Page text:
I understand your concerns for the badger population, it is a concern I share given my degree in microbiology and my love of animals.
Bovine TB is one of the greatest animal health threats to the UK. It not only has a devastating impact on our UK beef and dairy farms, but costs taxpayers £100 million each year.
In England, the UK Government’s bovine TB eradication strategy is founded in science. It applies the lessons of previous attempts to control the disease, as well as evidence from other countries around the world. This strategy includes a policy of regular testing and removal of infected cattle from herds, as well as tougher restrictions on cattle movements from herds at risk of infection and measures to encourage greater risk management in areas where the disease is rife.The badger cull has led to a significant reduction in the disease. No one wants to continue the cull of this protected species indefinitely.
The current BCG vaccine will never provide full protection, so I am encouraged that world-leading bovine TB cattle vaccination trials are set to get underway in England and Wales as a result of a major breakthrough by Government scientists. These trials enable work to accelerate towards planned deployment of a cattle vaccine by 2025, and it is the latest milestone to eradicate this highly damaging animal disease.
In Wales, this is a devolved issue and the Welsh Government has adopted a different approach, which includes a selective badger cull that involves removing badgers that test positive for TB near cattle herds with persistent TB breakdowns. However, I am aware that this approach, which has received criticism from the National Farmers Union Cymru, appears to be failing to tackle the disease and is having an enormous impact on farmers. The last available dataset shows that in the 12 months to May 2020 10,974 cattle were slaughtered as part of Wales’ TB control policy, with 615 cattle farmers in Wales affected by bovine TB restrictions. If we are to stand any chance of eradicating this disease then a two-pronged approach which includes dealing with the disease in wildlife is vital to successful eradication, as has been shown by experience across the globe, in the Republic of Ireland and over the border in England. A peer-reviewed scientific report examining the effectiveness of badger culling in reducing outbreaks of TB in cattle has shown positive results in Gloucestershire and Somerset.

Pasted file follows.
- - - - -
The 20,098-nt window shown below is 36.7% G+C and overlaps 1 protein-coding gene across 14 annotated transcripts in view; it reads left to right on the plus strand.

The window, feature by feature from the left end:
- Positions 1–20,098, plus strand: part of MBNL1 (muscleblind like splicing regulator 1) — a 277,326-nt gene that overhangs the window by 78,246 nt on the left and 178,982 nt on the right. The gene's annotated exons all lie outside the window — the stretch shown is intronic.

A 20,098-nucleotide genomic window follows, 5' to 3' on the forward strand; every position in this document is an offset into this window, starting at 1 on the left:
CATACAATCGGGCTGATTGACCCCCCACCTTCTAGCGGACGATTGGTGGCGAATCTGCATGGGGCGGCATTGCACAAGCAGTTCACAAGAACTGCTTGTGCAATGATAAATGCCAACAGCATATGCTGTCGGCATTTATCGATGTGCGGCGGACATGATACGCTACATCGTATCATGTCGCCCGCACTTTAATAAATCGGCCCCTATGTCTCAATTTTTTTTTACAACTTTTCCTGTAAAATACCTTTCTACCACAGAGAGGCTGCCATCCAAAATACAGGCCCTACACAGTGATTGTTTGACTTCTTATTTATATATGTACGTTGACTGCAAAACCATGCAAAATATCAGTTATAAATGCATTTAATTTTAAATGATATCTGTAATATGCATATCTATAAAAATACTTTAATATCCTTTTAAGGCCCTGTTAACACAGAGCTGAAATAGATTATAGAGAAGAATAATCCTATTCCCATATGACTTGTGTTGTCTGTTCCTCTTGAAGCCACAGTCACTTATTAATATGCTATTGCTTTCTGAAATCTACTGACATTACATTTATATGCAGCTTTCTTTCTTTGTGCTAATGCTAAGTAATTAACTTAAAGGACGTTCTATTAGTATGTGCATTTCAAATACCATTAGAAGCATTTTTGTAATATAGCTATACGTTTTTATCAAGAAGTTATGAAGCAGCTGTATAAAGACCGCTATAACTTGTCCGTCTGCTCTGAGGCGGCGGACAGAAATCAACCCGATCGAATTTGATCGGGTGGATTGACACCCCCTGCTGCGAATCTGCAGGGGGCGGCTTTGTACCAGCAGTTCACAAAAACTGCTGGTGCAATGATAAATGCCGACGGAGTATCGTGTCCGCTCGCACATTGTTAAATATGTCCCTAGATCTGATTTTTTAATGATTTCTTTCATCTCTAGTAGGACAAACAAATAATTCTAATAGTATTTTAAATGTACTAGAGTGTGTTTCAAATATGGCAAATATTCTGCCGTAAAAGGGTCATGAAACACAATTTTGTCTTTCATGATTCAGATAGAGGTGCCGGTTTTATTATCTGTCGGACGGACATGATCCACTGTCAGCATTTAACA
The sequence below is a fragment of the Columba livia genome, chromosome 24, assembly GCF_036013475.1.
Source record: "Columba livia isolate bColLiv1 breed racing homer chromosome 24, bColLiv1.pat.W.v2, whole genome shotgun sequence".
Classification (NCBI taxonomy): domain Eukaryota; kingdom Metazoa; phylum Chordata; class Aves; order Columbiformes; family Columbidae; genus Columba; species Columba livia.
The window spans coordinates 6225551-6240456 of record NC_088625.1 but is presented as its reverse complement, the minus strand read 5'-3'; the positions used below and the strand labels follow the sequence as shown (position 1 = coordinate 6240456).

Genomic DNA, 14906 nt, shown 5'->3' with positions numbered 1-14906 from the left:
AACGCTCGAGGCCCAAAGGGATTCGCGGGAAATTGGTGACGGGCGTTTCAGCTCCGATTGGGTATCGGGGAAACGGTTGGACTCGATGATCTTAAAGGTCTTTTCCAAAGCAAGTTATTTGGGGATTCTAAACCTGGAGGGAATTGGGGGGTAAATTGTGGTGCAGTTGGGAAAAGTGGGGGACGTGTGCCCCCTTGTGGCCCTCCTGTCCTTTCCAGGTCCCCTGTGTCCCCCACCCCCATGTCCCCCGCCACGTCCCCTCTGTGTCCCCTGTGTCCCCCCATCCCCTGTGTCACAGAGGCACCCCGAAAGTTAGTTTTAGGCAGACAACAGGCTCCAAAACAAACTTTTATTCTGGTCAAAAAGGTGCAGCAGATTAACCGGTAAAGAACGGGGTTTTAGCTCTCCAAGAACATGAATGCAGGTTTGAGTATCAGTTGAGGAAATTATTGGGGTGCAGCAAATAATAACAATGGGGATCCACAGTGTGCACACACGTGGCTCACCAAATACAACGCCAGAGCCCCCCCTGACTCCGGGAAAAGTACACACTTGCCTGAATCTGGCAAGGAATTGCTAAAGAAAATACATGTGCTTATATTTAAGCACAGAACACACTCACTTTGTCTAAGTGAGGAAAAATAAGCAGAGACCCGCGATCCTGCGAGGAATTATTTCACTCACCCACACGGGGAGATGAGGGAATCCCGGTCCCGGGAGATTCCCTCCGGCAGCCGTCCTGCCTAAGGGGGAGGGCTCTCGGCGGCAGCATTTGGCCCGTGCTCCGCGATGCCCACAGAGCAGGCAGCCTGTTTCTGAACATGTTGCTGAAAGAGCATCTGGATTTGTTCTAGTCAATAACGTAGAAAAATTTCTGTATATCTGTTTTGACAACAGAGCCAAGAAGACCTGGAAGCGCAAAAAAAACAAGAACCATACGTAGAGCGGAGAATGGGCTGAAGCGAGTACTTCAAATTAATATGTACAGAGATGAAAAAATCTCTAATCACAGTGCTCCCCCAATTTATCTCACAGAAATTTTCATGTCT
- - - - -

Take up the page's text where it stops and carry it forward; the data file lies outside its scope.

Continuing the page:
In conclusion, too many farming families in Wales are continuing to suffer the impact, both emotionally and financially, of bovine TB. My Conservative colleagues in the Welsh Parliament have called on the Welsh Government to follow the lessons from England and move forward with a strategy that achieves the shared goal of a healthy wildlife and cattle population.